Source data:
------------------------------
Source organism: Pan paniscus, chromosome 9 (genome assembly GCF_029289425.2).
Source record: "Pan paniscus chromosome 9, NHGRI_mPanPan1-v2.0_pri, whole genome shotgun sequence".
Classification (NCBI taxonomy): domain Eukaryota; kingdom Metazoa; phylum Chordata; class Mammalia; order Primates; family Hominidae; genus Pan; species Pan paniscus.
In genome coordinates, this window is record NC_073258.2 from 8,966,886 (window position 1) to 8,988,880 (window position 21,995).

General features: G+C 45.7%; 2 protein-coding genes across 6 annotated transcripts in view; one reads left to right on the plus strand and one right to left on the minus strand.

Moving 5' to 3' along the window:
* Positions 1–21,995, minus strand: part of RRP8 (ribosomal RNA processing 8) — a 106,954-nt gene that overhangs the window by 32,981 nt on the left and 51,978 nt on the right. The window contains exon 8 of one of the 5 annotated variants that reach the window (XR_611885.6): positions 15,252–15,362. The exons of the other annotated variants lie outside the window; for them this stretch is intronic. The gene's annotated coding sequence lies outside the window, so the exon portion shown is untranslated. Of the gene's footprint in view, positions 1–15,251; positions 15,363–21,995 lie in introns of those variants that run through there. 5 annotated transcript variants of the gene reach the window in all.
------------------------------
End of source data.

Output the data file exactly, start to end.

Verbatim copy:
Source organism: Pan paniscus, chromosome 9 (genome assembly GCF_029289425.2).
Source record: "Pan paniscus chromosome 9, NHGRI_mPanPan1-v2.0_pri, whole genome shotgun sequence".
Classification (NCBI taxonomy): domain Eukaryota; kingdom Metazoa; phylum Chordata; class Mammalia; order Primates; family Hominidae; genus Pan; species Pan paniscus.
In genome coordinates, this window is record NC_073258.2 from 8,966,886 (window position 1) to 8,988,880 (window position 21,995).

General features: G+C 45.7%; 2 protein-coding genes across 6 annotated transcripts in view; one reads left to right on the plus strand and one right to left on the minus strand.

Moving 5' to 3' along the window:
* Positions 1–21,995, minus strand: part of RRP8 (ribosomal RNA processing 8) — a 106,954-nt gene that overhangs the window by 32,981 nt on the left and 51,978 nt on the right. The window contains exon 8 of one of the 5 annotated variants that reach the window (XR_611885.6): positions 15,252–15,362. The exons of the other annotated variants lie outside the window; for them this stretch is intronic. The gene's annotated coding sequence lies outside the window, so the exon portion shown is untranslated. Of the gene's footprint in view, positions 1–15,251; positions 15,363–21,995 lie in introns of those variants that run through there. 5 annotated transcript variants of the gene reach the window in all.